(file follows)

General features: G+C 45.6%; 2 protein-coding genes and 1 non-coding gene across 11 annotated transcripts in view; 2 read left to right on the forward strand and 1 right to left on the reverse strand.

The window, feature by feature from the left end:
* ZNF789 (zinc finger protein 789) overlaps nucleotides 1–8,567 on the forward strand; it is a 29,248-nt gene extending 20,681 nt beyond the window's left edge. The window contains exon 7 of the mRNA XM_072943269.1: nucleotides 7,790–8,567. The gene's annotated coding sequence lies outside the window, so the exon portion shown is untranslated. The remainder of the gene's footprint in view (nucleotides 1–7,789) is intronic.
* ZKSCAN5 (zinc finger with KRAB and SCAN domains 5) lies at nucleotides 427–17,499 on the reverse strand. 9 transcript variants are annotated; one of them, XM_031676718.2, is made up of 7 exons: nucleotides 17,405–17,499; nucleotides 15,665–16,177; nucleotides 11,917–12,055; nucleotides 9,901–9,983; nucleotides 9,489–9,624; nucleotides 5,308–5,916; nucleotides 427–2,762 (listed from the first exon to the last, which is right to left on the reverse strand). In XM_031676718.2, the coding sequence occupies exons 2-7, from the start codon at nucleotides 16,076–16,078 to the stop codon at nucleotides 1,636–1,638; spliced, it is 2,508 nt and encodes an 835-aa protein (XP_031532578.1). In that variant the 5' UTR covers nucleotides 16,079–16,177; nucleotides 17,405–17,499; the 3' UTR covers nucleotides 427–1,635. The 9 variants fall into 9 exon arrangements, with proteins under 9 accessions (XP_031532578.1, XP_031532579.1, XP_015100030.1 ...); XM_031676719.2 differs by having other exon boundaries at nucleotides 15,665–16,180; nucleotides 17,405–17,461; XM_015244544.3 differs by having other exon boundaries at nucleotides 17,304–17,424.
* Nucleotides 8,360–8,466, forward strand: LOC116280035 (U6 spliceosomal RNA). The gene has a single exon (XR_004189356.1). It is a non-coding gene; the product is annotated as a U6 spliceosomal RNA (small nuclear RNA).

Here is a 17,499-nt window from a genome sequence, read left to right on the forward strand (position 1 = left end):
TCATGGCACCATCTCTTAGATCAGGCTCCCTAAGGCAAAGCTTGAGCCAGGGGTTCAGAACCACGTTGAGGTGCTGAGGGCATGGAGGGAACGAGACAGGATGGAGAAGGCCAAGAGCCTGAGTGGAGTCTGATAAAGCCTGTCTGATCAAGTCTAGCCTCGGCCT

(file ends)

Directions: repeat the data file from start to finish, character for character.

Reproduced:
General features: G+C 45.6%; 2 protein-coding genes and 1 non-coding gene across 11 annotated transcripts in view; 2 read left to right on the forward strand and 1 right to left on the reverse strand.

The window, feature by feature from the left end:
* ZNF789 (zinc finger protein 789) overlaps nucleotides 1–8,567 on the forward strand; it is a 29,248-nt gene extending 20,681 nt beyond the window's left edge. The window contains exon 7 of the mRNA XM_072943269.1: nucleotides 7,790–8,567. The gene's annotated coding sequence lies outside the window, so the exon portion shown is untranslated. The remainder of the gene's footprint in view (nucleotides 1–7,789) is intronic.
* ZKSCAN5 (zinc finger with KRAB and SCAN domains 5) lies at nucleotides 427–17,499 on the reverse strand. 9 transcript variants are annotated; one of them, XM_031676718.2, is made up of 7 exons: nucleotides 17,405–17,499; nucleotides 15,665–16,177; nucleotides 11,917–12,055; nucleotides 9,901–9,983; nucleotides 9,489–9,624; nucleotides 5,308–5,916; nucleotides 427–2,762 (listed from the first exon to the last, which is right to left on the reverse strand). In XM_031676718.2, the coding sequence occupies exons 2-7, from the start codon at nucleotides 16,076–16,078 to the stop codon at nucleotides 1,636–1,638; spliced, it is 2,508 nt and encodes an 835-aa protein (XP_031532578.1). In that variant the 5' UTR covers nucleotides 16,079–16,177; nucleotides 17,405–17,499; the 3' UTR covers nucleotides 427–1,635. The 9 variants fall into 9 exon arrangements, with proteins under 9 accessions (XP_031532578.1, XP_031532579.1, XP_015100030.1 ...); XM_031676719.2 differs by having other exon boundaries at nucleotides 15,665–16,180; nucleotides 17,405–17,461; XM_015244544.3 differs by having other exon boundaries at nucleotides 17,304–17,424.
* Nucleotides 8,360–8,466, forward strand: LOC116280035 (U6 spliceosomal RNA). The gene has a single exon (XR_004189356.1). It is a non-coding gene; the product is annotated as a U6 spliceosomal RNA (small nuclear RNA).

Here is a 17,499-nt window from a genome sequence, read left to right on the forward strand (position 1 = left end):
TCATGGCACCATCTCTTAGATCAGGCTCCCTAAGGCAAAGCTTGAGCCAGGGGTTCAGAACCACGTTGAGGTGCTGAGGGCATGGAGGGAACGAGACAGGATGGAGAAGGCCAAGAGCCTGAGTGGAGTCTGATAAAGCCTGTCTGATCAAGTCTAGCCTCGGCCT